D Storey May 13, 2011 at 11:23 am

Walter Block’s telling of this joke makes me chortle every time. I wonder whether he really did deliver it to a room-full of anti-trust attorneys, as he claims.

Heath Nestor May 13, 2011 at 11:22 am

Government grossly underestimates consumer sensitivity to price differentials. I find them a bit mind boggling myself. Consider that the average supermarket profit margin is 1 percent or less. By raising prices 1 percent supermarkets could double their profits. Would anyone notice or care if a dollar item went up to $1.01, or $10.00 to $10.10? Yes, they would. We can be certain that if that 1 percent price increase would increase profits supermarkets would have done it. They don’t do it because the mere 1 percent would drive away customers and reduce profits

Shay May 13, 2011 at 12:46 pm

I at first disagreed with you, but remembered that in my local supermarket I’ve recently seen several “markdown” tags on things where the price has literally gone down three cents. The most recent I remember was a 12-pack toilet paper going from $5.25 to $5.22, with a “new lower price” tag.

Bill May 13, 2011 at 1:36 pm

A drop of 3 cents may not seem like a lot to you but, in the last weeks, the US$ fell by nearly 9 cents against the Euro. So, in the same way that gas prices are up and down like a whore’s nightie (well, mostly up, I guess, these days, seeing that everyone wants a piece of us), your toilet paper actually fell by more like 6%.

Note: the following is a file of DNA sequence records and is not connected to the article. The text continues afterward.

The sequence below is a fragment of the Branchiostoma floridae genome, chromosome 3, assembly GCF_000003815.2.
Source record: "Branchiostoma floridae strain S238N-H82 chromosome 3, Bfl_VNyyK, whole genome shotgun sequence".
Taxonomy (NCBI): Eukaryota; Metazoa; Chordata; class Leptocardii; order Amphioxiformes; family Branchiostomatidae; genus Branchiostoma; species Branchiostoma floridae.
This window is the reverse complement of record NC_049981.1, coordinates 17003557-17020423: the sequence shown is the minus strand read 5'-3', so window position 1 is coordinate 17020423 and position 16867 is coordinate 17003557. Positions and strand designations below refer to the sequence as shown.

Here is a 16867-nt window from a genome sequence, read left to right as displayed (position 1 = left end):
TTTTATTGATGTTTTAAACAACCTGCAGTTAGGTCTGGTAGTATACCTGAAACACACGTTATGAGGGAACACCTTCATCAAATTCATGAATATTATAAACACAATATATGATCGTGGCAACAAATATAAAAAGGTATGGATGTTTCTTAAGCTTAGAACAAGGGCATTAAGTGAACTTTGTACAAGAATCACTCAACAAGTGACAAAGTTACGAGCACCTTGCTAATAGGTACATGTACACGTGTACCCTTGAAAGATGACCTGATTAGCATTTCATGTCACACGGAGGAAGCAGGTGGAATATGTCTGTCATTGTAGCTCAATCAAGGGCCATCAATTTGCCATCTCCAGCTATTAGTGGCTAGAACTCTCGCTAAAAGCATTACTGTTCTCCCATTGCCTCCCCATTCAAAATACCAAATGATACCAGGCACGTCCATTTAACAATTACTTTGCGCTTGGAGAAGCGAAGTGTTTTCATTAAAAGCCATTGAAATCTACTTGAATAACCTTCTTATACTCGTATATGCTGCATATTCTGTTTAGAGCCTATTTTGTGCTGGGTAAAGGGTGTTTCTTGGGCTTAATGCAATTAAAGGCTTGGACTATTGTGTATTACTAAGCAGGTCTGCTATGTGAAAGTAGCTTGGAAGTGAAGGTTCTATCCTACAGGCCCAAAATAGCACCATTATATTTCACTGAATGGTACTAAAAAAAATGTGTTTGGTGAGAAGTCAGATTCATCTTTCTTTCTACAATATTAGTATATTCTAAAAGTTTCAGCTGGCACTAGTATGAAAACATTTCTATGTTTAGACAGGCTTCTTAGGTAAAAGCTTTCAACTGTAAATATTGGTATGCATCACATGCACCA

Bill May 13, 2011 at 12:17 pm

The anti-trust people really missed an opportunity. If, as the article points out, they are allowed to define the market, then each individual brand could be a separate market – the mind boggles!

Who empowers these people? Who sets their targets and lauds their achievements? Are they insane, or is that an aid rather than a requirement?

J. Murray May 13, 2011 at 12:27 pm

Take it another step and each person is a separate market. How dare Procter & Gamble enjoy a monpoly control over my shower with Head&Shoulders brand shampoo? When will the DoJ bust up this monopoly?

Bill May 13, 2011 at 1:22 pm

The DoJ should be effective under this leadership? Never, this comes under the heading of the president’s “creating jobs” program and it’s better than teaching as far as job security goes – by defining your own target market you create the perfect perpetuum mobile without having to deal with raucous kids whose parents, now, probably work for the government, anyway.

JP May 13, 2011 at 12:54 pm

What if one of the companies would have raised their prices once the merger was challenged. They could have raised them just enough to exit the “value shampoo market”, and enter the more general shampoo market. I realize that this is unecessary posturing, that still does divert resources away from production, but I do love it when the better minds in private industry find a way to out manuver the government idiots. It always makes me laugh.

Freedom Fighter May 13, 2011 at 1:48 pm

It’s quite ridiculous and quite silly for the government to regulate the price of shampoo, why not chewing gun while we’re at it.

But such silly examples are a good way to demonstrate the absurdity of price control. If it’s absurd to control the price of shampoo, then it should strike the readers that it is equally absurd to control the price of oil or certain foods.

The current increase in the price of oil and gasoline is prompting certain governments to implement price controls and price ceilings. Most people, statists, socialists, liberals and other economic illiterates will accept such moves as being necessary to help the people. But really, controlling the price of gasoline is no less silly than controlling the price of shampoo.